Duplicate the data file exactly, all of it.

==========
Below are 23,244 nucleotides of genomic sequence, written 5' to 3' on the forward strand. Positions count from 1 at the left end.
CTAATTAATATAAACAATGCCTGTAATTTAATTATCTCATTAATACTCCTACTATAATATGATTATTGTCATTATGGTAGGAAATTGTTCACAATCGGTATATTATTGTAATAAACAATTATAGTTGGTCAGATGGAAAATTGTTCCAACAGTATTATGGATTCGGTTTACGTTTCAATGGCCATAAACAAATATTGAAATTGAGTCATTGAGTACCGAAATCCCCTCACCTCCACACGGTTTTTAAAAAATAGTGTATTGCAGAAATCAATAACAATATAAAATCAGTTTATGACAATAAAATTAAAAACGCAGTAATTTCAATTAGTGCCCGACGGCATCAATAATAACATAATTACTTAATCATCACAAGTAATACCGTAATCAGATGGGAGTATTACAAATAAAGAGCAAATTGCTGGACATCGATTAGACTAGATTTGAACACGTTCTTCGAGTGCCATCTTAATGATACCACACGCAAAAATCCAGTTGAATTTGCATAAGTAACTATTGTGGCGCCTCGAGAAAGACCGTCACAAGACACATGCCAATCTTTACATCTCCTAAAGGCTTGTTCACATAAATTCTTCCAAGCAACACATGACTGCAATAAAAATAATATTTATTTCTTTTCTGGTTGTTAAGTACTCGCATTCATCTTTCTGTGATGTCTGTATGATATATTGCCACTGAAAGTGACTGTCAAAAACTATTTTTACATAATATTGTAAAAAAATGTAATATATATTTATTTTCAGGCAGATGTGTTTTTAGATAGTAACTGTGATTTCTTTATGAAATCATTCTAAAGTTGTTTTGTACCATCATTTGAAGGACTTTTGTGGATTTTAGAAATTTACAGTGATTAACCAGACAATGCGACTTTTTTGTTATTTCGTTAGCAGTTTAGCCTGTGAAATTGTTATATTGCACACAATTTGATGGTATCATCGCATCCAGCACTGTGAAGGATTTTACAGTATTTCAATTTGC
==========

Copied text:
Below are 23,244 nucleotides of genomic sequence, written 5' to 3' on the forward strand. Positions count from 1 at the left end.
CTAATTAATATAAACAATGCCTGTAATTTAATTATCTCATTAATACTCCTACTATAATATGATTATTGTCATTATGGTAGGAAATTGTTCACAATCGGTATATTATTGTAATAAACAATTATAGTTGGTCAGATGGAAAATTGTTCCAACAGTATTATGGATTCGGTTTACGTTTCAATGGCCATAAACAAATATTGAAATTGAGTCATTGAGTACCGAAATCCCCTCACCTCCACACGGTTTTTAAAAAATAGTGTATTGCAGAAATCAATAACAATATAAAATCAGTTTATGACAATAAAATTAAAAACGCAGTAATTTCAATTAGTGCCCGACGGCATCAATAATAACATAATTACTTAATCATCACAAGTAATACCGTAATCAGATGGGAGTATTACAAATAAAGAGCAAATTGCTGGACATCGATTAGACTAGATTTGAACACGTTCTTCGAGTGCCATCTTAATGATACCACACGCAAAAATCCAGTTGAATTTGCATAAGTAACTATTGTGGCGCCTCGAGAAAGACCGTCACAAGACACATGCCAATCTTTACATCTCCTAAAGGCTTGTTCACATAAATTCTTCCAAGCAACACATGACTGCAATAAAAATAATATTTATTTCTTTTCTGGTTGTTAAGTACTCGCATTCATCTTTCTGTGATGTCTGTATGATATATTGCCACTGAAAGTGACTGTCAAAAACTATTTTTACATAATATTGTAAAAAAATGTAATATATATTTATTTTCAGGCAGATGTGTTTTTAGATAGTAACTGTGATTTCTTTATGAAATCATTCTAAAGTTGTTTTGTACCATCATTTGAAGGACTTTTGTGGATTTTAGAAATTTACAGTGATTAACCAGACAATGCGACTTTTTTGTTATTTCGTTAGCAGTTTAGCCTGTGAAATTGTTATATTGCACACAATTTGATGGTATCATCGCATCCAGCACTGTGAAGGATTTTACAGTATTTCAATTTGC